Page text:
We found a bar and ordered a pint of beer with the most appealing name: Magic Hat #9. The result was a brew that had a distinctly fruity taste, and brought to mind Fruity Bix in liquid form. We had a couple before heading in search of another watering hole. We ended up at something of a dive bar featuring a wandering midget, and a dog that roamed around ignoring our attempts to call it over. A jagerbomb later and things were starting to get interesting. We stumbled on to a couple more bars, one of which was something of a ghetto bar where we attracted all sorts of stares before quickly leaving.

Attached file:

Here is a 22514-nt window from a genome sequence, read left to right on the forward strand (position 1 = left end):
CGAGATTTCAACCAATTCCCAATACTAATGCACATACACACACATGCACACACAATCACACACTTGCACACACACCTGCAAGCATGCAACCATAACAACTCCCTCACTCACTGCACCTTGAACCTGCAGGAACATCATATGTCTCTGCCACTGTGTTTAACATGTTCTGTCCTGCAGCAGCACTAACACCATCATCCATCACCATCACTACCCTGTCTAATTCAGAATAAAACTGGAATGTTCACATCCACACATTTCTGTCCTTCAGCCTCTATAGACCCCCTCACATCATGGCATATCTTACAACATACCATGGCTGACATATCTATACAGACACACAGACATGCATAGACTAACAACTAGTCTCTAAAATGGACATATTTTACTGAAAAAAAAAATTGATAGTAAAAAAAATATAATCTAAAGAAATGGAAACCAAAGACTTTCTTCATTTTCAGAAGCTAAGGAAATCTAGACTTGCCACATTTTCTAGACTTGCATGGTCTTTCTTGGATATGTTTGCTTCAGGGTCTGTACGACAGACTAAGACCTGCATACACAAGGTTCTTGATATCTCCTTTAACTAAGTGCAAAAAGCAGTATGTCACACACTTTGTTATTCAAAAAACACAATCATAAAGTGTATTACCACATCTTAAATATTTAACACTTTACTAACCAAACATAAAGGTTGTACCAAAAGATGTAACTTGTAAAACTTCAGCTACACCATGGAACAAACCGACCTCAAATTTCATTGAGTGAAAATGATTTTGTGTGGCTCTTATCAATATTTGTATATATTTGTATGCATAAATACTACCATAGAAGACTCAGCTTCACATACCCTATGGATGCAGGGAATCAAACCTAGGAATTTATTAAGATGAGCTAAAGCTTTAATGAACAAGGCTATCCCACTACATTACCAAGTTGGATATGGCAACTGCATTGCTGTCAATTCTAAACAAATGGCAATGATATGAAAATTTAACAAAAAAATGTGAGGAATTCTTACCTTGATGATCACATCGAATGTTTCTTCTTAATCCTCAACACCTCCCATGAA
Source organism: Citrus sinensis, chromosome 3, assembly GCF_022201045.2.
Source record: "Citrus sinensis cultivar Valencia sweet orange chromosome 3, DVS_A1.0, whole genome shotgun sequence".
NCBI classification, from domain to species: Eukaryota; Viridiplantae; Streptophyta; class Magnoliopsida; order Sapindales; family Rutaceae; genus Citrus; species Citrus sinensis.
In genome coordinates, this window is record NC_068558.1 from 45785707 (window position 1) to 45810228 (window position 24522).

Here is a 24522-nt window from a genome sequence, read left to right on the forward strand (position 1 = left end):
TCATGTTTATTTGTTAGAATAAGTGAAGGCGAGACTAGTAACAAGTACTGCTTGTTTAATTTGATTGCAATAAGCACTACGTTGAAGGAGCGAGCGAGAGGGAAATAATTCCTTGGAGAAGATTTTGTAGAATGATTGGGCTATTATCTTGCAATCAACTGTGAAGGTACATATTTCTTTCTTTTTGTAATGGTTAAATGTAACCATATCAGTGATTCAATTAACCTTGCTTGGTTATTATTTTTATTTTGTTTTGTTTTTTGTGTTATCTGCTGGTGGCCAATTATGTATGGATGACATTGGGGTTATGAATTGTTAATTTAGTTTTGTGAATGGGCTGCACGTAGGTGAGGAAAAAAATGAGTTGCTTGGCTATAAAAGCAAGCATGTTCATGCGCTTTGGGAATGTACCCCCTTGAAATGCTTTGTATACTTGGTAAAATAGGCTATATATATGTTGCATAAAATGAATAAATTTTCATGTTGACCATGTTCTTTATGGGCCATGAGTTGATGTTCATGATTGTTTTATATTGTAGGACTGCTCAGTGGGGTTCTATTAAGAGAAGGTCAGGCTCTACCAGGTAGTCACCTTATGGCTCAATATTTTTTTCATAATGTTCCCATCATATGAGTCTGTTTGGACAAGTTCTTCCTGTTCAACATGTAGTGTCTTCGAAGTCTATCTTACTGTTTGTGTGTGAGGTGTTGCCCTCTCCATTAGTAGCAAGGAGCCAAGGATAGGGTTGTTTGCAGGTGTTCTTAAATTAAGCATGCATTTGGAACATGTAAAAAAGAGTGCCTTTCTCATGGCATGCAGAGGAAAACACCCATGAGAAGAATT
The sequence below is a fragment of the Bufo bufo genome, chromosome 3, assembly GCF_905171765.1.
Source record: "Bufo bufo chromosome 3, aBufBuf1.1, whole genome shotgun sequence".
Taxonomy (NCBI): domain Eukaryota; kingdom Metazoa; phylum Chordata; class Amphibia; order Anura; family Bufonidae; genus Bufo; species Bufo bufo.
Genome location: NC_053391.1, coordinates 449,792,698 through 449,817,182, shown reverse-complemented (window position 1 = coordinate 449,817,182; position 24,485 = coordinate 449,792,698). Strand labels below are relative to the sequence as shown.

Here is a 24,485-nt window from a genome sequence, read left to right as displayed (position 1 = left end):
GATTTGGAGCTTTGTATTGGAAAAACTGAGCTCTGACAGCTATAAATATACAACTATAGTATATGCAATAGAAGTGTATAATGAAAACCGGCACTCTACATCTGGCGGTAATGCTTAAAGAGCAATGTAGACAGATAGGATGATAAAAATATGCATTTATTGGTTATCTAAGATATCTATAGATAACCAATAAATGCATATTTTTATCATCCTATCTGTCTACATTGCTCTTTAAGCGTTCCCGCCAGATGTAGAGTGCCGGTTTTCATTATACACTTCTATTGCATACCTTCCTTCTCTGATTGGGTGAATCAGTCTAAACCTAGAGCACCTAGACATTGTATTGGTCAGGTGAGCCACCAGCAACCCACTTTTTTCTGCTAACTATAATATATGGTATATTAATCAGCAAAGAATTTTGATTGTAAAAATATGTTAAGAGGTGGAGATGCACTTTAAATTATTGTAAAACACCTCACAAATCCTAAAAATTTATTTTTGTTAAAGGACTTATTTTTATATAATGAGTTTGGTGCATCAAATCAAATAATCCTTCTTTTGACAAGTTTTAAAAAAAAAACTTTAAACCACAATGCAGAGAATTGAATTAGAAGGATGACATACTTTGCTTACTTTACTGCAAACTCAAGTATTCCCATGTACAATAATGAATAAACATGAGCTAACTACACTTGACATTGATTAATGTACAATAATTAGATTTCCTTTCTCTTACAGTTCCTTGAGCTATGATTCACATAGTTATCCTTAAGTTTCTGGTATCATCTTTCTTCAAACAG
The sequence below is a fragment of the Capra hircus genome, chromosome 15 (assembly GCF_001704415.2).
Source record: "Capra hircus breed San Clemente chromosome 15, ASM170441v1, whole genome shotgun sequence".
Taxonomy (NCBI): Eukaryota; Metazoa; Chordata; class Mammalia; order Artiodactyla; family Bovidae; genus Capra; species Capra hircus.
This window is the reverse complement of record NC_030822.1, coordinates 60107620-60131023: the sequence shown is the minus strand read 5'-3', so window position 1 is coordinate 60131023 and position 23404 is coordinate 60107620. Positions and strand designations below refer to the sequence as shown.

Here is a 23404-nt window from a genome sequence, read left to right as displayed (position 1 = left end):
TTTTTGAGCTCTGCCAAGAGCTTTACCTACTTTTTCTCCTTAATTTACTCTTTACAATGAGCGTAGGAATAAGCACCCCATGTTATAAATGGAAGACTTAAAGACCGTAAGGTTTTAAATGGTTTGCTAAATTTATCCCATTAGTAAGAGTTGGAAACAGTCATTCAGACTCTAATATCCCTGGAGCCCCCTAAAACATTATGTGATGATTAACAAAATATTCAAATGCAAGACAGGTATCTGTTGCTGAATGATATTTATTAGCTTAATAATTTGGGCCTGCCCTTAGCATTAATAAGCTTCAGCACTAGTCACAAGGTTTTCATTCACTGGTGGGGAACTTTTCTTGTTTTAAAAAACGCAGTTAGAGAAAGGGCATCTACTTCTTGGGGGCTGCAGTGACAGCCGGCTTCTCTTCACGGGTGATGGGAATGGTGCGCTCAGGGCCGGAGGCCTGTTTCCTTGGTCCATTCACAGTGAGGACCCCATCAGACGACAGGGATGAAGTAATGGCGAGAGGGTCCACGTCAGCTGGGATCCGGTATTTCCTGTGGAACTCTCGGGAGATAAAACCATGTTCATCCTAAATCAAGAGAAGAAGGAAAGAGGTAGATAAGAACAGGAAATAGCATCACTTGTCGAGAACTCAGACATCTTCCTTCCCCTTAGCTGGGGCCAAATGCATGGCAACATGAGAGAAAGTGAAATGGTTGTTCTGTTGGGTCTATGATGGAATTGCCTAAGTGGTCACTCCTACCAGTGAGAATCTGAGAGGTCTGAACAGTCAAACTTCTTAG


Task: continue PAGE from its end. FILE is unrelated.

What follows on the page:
We arrived at the final bar and drank on the balcony upstairs overlooking the Austin skyline. At 2am the bars all closed and we watched the chaos below as people erupted into the streets. We soon joined them and after a stop at a pizza place caught a cab. As a testament to the incompetence of taxi drivers the world over, the driver didn’t know where the hostel was so I navigated the way through a city I’d been in for six hours while Rusty passed out in the back seat.

The next day we wandered up to the Capitol building, which has the distinct feature of being taller than the one in Washington D.C. (it is Texas after all). The crest still refers to it as “Republic of Texas”. We wandered the houses and glared at the portrait of Bush before heading up to South Congress in the sunshine, which is like Fitzroy on speed. Vintage clothing stores, antique shops, art markets and funky little cafes make up SoCo, and confirmed Austin as being completely anti-Texas.